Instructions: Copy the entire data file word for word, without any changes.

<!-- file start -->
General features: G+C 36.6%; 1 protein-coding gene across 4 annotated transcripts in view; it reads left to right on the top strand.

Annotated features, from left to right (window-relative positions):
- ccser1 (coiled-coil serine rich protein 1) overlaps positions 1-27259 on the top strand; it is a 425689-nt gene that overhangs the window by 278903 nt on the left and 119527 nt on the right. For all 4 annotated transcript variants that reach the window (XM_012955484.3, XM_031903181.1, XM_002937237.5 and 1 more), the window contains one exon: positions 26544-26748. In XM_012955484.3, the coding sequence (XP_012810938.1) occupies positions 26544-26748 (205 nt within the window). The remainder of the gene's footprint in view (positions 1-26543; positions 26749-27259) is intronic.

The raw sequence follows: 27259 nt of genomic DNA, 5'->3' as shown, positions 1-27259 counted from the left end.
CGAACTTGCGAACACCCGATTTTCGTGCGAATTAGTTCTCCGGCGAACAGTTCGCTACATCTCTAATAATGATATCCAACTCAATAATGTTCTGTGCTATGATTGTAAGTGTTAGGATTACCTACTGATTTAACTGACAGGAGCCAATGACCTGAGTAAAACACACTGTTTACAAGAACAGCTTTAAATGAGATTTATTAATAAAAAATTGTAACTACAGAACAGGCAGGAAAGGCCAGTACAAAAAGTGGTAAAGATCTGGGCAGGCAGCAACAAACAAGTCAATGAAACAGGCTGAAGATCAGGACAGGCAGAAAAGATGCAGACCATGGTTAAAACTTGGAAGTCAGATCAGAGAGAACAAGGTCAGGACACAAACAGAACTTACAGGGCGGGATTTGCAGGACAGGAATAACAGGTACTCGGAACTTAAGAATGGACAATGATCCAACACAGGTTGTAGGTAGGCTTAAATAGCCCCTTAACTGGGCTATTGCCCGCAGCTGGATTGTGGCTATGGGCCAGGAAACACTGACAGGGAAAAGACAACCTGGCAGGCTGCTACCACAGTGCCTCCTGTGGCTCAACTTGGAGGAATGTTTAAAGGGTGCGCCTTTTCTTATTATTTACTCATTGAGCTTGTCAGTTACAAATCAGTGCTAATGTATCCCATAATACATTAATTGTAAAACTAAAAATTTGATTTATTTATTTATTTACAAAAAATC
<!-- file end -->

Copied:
General features: G+C 36.6%; 1 protein-coding gene across 4 annotated transcripts in view; it reads left to right on the top strand.

Annotated features, from left to right (window-relative positions):
- ccser1 (coiled-coil serine rich protein 1) overlaps positions 1-27259 on the top strand; it is a 425689-nt gene that overhangs the window by 278903 nt on the left and 119527 nt on the right. For all 4 annotated transcript variants that reach the window (XM_012955484.3, XM_031903181.1, XM_002937237.5 and 1 more), the window contains one exon: positions 26544-26748. In XM_012955484.3, the coding sequence (XP_012810938.1) occupies positions 26544-26748 (205 nt within the window). The remainder of the gene's footprint in view (positions 1-26543; positions 26749-27259) is intronic.

The raw sequence follows: 27259 nt of genomic DNA, 5'->3' as shown, positions 1-27259 counted from the left end.
CGAACTTGCGAACACCCGATTTTCGTGCGAATTAGTTCTCCGGCGAACAGTTCGCTACATCTCTAATAATGATATCCAACTCAATAATGTTCTGTGCTATGATTGTAAGTGTTAGGATTACCTACTGATTTAACTGACAGGAGCCAATGACCTGAGTAAAACACACTGTTTACAAGAACAGCTTTAAATGAGATTTATTAATAAAAAATTGTAACTACAGAACAGGCAGGAAAGGCCAGTACAAAAAGTGGTAAAGATCTGGGCAGGCAGCAACAAACAAGTCAATGAAACAGGCTGAAGATCAGGACAGGCAGAAAAGATGCAGACCATGGTTAAAACTTGGAAGTCAGATCAGAGAGAACAAGGTCAGGACACAAACAGAACTTACAGGGCGGGATTTGCAGGACAGGAATAACAGGTACTCGGAACTTAAGAATGGACAATGATCCAACACAGGTTGTAGGTAGGCTTAAATAGCCCCTTAACTGGGCTATTGCCCGCAGCTGGATTGTGGCTATGGGCCAGGAAACACTGACAGGGAAAAGACAACCTGGCAGGCTGCTACCACAGTGCCTCCTGTGGCTCAACTTGGAGGAATGTTTAAAGGGTGCGCCTTTTCTTATTATTTACTCATTGAGCTTGTCAGTTACAAATCAGTGCTAATGTATCCCATAATACATTAATTGTAAAACTAAAAATTTGATTTATTTATTTATTTACAAAAAATC